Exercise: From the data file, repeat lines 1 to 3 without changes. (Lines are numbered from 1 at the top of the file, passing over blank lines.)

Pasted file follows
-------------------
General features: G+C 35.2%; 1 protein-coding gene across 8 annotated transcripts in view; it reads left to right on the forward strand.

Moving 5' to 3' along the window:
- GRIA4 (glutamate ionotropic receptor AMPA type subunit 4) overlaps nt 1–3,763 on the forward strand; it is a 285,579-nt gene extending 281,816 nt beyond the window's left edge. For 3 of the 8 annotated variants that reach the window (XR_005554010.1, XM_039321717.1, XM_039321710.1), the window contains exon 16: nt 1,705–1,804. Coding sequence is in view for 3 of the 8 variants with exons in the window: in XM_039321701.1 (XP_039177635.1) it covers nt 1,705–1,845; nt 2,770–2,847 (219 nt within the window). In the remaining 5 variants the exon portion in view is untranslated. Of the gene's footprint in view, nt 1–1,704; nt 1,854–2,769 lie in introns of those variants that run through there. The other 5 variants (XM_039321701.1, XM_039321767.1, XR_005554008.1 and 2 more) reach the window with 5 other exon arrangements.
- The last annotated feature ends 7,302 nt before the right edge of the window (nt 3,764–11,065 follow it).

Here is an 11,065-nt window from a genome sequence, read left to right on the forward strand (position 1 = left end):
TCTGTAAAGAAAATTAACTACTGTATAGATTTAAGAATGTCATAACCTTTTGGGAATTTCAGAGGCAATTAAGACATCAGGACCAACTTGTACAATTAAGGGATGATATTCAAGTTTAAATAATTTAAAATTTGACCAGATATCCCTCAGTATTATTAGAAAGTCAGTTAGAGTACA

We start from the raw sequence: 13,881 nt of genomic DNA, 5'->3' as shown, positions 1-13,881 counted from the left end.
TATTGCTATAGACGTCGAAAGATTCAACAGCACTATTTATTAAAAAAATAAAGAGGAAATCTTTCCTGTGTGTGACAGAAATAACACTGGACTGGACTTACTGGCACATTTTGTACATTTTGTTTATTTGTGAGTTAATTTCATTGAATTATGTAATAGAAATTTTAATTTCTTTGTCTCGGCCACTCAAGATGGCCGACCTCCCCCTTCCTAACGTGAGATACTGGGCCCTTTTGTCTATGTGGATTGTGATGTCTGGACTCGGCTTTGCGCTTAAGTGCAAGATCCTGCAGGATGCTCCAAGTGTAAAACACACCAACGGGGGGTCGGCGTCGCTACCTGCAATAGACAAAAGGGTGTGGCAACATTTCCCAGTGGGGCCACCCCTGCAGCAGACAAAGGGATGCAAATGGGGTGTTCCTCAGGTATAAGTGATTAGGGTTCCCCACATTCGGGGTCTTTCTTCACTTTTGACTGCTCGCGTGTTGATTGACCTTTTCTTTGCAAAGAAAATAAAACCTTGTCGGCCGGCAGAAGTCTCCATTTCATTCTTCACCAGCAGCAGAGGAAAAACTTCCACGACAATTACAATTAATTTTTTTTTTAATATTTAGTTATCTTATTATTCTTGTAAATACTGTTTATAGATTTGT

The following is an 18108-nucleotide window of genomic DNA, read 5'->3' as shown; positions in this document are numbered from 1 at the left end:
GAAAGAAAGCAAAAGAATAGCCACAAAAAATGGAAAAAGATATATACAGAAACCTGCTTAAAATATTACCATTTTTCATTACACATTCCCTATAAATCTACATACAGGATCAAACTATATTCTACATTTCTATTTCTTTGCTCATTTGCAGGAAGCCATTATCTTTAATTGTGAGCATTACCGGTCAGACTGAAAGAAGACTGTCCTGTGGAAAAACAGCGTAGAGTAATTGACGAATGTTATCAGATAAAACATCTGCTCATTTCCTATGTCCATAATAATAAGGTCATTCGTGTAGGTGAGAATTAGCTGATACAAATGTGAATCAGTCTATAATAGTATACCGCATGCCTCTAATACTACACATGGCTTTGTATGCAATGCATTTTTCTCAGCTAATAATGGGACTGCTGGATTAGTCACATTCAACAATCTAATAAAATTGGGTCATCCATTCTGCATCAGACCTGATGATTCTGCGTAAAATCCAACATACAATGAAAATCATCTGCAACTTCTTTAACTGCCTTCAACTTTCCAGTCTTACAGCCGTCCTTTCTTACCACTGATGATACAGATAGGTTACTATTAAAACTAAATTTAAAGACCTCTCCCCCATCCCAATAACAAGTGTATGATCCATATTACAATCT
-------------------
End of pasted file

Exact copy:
General features: G+C 35.2%; 1 protein-coding gene across 8 annotated transcripts in view; it reads left to right on the forward strand.

Moving 5' to 3' along the window:
- GRIA4 (glutamate ionotropic receptor AMPA type subunit 4) overlaps nt 1–3,763 on the forward strand; it is a 285,579-nt gene extending 281,816 nt beyond the window's left edge. For 3 of the 8 annotated variants that reach the window (XR_005554010.1, XM_039321717.1, XM_039321710.1), the window contains exon 16: nt 1,705–1,804. Coding sequence is in view for 3 of the 8 variants with exons in the window: in XM_039321701.1 (XP_039177635.1) it covers nt 1,705–1,845; nt 2,770–2,847 (219 nt within the window). In the remaining 5 variants the exon portion in view is untranslated. Of the gene's footprint in view, nt 1–1,704; nt 1,854–2,769 lie in introns of those variants that run through there. The other 5 variants (XM_039321701.1, XM_039321767.1, XR_005554008.1 and 2 more) reach the window with 5 other exon arrangements.